The University’s singular focus must continue to be the students, patients, and community we serve. They are the center of our academic and medical mission, and we owe them our very best. Our shared commitment must be to ensure that all of our students step onto campus feeling energized, motivated, safe, and confident about their USC experience. Our dedicated faculty and staff work constantly and tirelessly towards this goal.
A member of the faculty, addressing the very purpose of a University, remarked that “we are the light of the human mind.” Our light has dimmed recently. By working together, with passion and commitment, we will restore trust and heal our community. It is because of that Trojan passion and commitment that USC will light the human mind more luminously than ever before.
If the past two years have convinced Renee Almassizadeh of anything, it is that there is a need for a shift in USC’s culture. She hears often from staff members that they feel under-appreciated by the university. Their reasons vary, she acknowledged, but it’s also a perception that she hopes is starting to shift, thanks to university-wide efforts to spark culture change efforts.
As part of broader efforts to strengthen USC’s organizational culture, experienced attorney and university administrator Felicia Washington will join USC as senior vice president of human resources. Her responsibilities will include overseeing the long-term strategic management and support of the university’s nearly 28,000 faculty and staff members and student workers. USC has also named strategic communications professional Glenn Osaki as the university’s new senior vice president and chief communications officer. Osaki has more than 30 years of experience in strategic communications, most recently serving as president of Asia-Pacific for MSL, an international public relations firm.
Felipe Osorno knows that culture change initiatives can work. “When we communicate often about the things that matter, people pay attention. But when there are gaps in information, people fill in those gaps and make assumptions about what matters and what doesn’t,” Osorno said. He encourages staff who haven’t gotten involved in the university’s culture change efforts to speak up, to volunteer to help, and more importantly, to live their personal values.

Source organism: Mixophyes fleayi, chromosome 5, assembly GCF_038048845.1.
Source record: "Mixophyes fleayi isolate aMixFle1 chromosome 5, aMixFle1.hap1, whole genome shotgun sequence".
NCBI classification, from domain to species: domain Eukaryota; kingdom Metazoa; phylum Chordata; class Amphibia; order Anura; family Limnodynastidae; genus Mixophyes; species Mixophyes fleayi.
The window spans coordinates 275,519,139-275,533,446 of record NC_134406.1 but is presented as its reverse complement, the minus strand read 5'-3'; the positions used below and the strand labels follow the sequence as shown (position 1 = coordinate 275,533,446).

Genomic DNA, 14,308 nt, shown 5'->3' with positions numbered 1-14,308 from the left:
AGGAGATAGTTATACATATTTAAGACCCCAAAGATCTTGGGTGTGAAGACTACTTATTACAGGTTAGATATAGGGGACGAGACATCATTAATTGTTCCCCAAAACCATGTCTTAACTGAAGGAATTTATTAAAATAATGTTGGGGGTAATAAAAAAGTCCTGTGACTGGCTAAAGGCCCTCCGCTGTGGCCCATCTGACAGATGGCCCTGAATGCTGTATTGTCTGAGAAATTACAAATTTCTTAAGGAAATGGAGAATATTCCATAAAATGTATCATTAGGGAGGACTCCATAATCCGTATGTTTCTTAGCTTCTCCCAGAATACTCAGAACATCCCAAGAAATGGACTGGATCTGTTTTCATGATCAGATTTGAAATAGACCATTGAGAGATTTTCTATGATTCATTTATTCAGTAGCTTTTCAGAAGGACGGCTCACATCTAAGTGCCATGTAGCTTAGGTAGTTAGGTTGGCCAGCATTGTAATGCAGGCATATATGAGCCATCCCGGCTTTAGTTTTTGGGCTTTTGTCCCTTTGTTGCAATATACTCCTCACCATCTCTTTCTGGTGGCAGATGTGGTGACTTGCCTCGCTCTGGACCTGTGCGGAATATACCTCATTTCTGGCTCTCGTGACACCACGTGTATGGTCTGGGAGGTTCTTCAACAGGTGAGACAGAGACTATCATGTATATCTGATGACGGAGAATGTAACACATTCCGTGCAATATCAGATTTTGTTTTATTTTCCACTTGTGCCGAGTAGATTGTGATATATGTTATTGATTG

USG president Debbie Lee, a member of the President’s Culture Commission, hopes that the work being done will reap real change and bring healing to campus, even if it comes after she’s graduated and moved on. “I think society tells us that we need instant results and instant impact. And there should be a sense of urgency around fixing things and doing the right things. But long-term healing [and changing culture] takes patience and continuous work,” says Lee. “It doesn’t get fixed by one certain action or one certain statement or one action plan. It’s a series of things, building upon days and days of work.”
Michael Quick, provost and senior vice president for academic affairs, and Carol Mauch Amir, senior vice president for legal affairs and professionalism, have formally signaled their intent to retire from their positions, effective June 30, 2019.
Stacy Giwa has joined USC as vice president of ethics and compliance — with a focus on values and culture and the goal of strengthening integrity and ethical decision-making across the university. “For all the right reasons, USC is taking a step back to see what we can learn from our key stakeholders about our values,” said Giwa. “It’s a really pivotal time. There are a lot of great things happening here, so to be part of helping people engage around values as a core element of meeting our objectives of being a top research university and outstanding medical enterprise is exciting.”